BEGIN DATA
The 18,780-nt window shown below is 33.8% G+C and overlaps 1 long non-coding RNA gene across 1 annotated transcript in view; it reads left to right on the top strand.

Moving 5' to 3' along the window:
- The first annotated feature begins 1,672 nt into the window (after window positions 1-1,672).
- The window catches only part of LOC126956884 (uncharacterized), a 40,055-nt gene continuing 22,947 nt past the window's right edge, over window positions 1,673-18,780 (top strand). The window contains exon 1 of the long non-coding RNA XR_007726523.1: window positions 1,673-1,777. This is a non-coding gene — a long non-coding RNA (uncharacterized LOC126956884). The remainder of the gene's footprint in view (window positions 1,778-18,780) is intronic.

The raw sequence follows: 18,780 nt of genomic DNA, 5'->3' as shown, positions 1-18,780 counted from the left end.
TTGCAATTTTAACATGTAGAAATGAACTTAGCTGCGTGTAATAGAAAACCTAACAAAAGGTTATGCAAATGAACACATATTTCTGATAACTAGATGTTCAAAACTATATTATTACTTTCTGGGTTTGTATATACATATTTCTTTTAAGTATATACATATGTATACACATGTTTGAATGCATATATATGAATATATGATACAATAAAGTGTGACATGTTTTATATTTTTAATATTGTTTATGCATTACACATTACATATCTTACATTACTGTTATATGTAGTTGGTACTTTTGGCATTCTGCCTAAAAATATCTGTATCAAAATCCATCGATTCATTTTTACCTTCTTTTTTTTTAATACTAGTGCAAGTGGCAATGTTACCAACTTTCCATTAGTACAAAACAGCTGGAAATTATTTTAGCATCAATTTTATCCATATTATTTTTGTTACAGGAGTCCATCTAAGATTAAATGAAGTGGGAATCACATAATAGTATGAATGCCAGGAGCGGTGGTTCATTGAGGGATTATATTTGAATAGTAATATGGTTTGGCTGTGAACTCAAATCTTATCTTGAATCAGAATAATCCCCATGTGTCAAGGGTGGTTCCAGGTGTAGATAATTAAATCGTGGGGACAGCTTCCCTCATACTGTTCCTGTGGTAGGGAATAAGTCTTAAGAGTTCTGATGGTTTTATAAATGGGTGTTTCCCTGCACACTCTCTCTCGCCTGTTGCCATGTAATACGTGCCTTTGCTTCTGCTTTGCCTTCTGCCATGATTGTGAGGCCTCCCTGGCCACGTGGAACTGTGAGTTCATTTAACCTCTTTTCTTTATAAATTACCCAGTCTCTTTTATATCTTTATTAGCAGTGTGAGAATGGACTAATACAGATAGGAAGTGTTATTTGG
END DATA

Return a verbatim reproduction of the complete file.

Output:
The 18,780-nt window shown below is 33.8% G+C and overlaps 1 long non-coding RNA gene across 1 annotated transcript in view; it reads left to right on the top strand.

Moving 5' to 3' along the window:
- The first annotated feature begins 1,672 nt into the window (after window positions 1-1,672).
- The window catches only part of LOC126956884 (uncharacterized), a 40,055-nt gene continuing 22,947 nt past the window's right edge, over window positions 1,673-18,780 (top strand). The window contains exon 1 of the long non-coding RNA XR_007726523.1: window positions 1,673-1,777. This is a non-coding gene — a long non-coding RNA (uncharacterized LOC126956884). The remainder of the gene's footprint in view (window positions 1,778-18,780) is intronic.

The raw sequence follows: 18,780 nt of genomic DNA, 5'->3' as shown, positions 1-18,780 counted from the left end.
TTGCAATTTTAACATGTAGAAATGAACTTAGCTGCGTGTAATAGAAAACCTAACAAAAGGTTATGCAAATGAACACATATTTCTGATAACTAGATGTTCAAAACTATATTATTACTTTCTGGGTTTGTATATACATATTTCTTTTAAGTATATACATATGTATACACATGTTTGAATGCATATATATGAATATATGATACAATAAAGTGTGACATGTTTTATATTTTTAATATTGTTTATGCATTACACATTACATATCTTACATTACTGTTATATGTAGTTGGTACTTTTGGCATTCTGCCTAAAAATATCTGTATCAAAATCCATCGATTCATTTTTACCTTCTTTTTTTTTAATACTAGTGCAAGTGGCAATGTTACCAACTTTCCATTAGTACAAAACAGCTGGAAATTATTTTAGCATCAATTTTATCCATATTATTTTTGTTACAGGAGTCCATCTAAGATTAAATGAAGTGGGAATCACATAATAGTATGAATGCCAGGAGCGGTGGTTCATTGAGGGATTATATTTGAATAGTAATATGGTTTGGCTGTGAACTCAAATCTTATCTTGAATCAGAATAATCCCCATGTGTCAAGGGTGGTTCCAGGTGTAGATAATTAAATCGTGGGGACAGCTTCCCTCATACTGTTCCTGTGGTAGGGAATAAGTCTTAAGAGTTCTGATGGTTTTATAAATGGGTGTTTCCCTGCACACTCTCTCTCGCCTGTTGCCATGTAATACGTGCCTTTGCTTCTGCTTTGCCTTCTGCCATGATTGTGAGGCCTCCCTGGCCACGTGGAACTGTGAGTTCATTTAACCTCTTTTCTTTATAAATTACCCAGTCTCTTTTATATCTTTATTAGCAGTGTGAGAATGGACTAATACAGATAGGAAGTGTTATTTGG